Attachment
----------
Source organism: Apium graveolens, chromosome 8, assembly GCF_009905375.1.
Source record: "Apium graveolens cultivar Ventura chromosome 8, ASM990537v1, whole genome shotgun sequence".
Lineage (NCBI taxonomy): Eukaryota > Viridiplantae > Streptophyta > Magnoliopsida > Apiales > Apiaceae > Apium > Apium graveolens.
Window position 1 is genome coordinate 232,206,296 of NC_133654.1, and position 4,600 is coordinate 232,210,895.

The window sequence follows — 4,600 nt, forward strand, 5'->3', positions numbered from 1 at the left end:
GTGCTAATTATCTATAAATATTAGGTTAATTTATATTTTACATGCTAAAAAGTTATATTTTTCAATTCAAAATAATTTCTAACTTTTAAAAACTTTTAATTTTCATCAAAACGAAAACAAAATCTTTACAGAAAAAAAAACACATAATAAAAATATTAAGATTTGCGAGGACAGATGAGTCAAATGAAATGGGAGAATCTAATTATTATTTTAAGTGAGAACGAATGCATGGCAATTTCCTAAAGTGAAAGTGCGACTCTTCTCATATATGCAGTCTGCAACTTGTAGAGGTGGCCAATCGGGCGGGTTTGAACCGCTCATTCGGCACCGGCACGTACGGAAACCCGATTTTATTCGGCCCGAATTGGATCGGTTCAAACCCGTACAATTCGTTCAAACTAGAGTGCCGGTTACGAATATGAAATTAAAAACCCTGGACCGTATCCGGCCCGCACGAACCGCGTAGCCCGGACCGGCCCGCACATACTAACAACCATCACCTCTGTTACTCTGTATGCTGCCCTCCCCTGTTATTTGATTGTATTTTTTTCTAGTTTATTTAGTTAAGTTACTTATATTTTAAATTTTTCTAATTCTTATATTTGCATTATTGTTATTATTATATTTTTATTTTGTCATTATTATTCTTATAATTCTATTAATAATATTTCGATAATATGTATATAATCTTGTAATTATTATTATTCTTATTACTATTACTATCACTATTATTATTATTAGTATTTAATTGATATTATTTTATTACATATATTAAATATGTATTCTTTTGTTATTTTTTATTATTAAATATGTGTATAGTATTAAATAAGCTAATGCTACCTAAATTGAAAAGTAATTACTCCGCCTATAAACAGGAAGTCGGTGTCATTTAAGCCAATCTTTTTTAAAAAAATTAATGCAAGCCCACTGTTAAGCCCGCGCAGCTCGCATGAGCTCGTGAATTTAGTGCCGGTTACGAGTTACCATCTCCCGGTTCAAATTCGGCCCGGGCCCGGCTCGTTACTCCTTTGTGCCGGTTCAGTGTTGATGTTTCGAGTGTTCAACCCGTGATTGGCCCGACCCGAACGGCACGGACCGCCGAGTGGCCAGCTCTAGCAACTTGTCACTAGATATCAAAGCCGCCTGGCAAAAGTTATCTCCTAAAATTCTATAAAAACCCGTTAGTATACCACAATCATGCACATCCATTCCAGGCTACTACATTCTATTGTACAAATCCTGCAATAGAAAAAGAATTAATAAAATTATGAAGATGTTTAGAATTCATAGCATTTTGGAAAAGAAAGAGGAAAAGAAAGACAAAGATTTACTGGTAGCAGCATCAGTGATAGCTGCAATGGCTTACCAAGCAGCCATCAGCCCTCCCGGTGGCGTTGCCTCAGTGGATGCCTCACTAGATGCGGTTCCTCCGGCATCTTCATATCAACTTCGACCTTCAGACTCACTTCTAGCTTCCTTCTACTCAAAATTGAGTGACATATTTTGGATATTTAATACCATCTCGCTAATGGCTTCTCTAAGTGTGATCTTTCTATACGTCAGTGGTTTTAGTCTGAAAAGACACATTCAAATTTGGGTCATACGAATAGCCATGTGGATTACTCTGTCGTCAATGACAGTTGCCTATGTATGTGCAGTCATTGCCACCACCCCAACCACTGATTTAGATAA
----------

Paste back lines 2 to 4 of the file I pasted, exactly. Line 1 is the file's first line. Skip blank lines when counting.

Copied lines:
Source record: "Apium graveolens cultivar Ventura chromosome 8, ASM990537v1, whole genome shotgun sequence".
Lineage (NCBI taxonomy): Eukaryota > Viridiplantae > Streptophyta > Magnoliopsida > Apiales > Apiaceae > Apium > Apium graveolens.
Window position 1 is genome coordinate 232,206,296 of NC_133654.1, and position 4,600 is coordinate 232,210,895.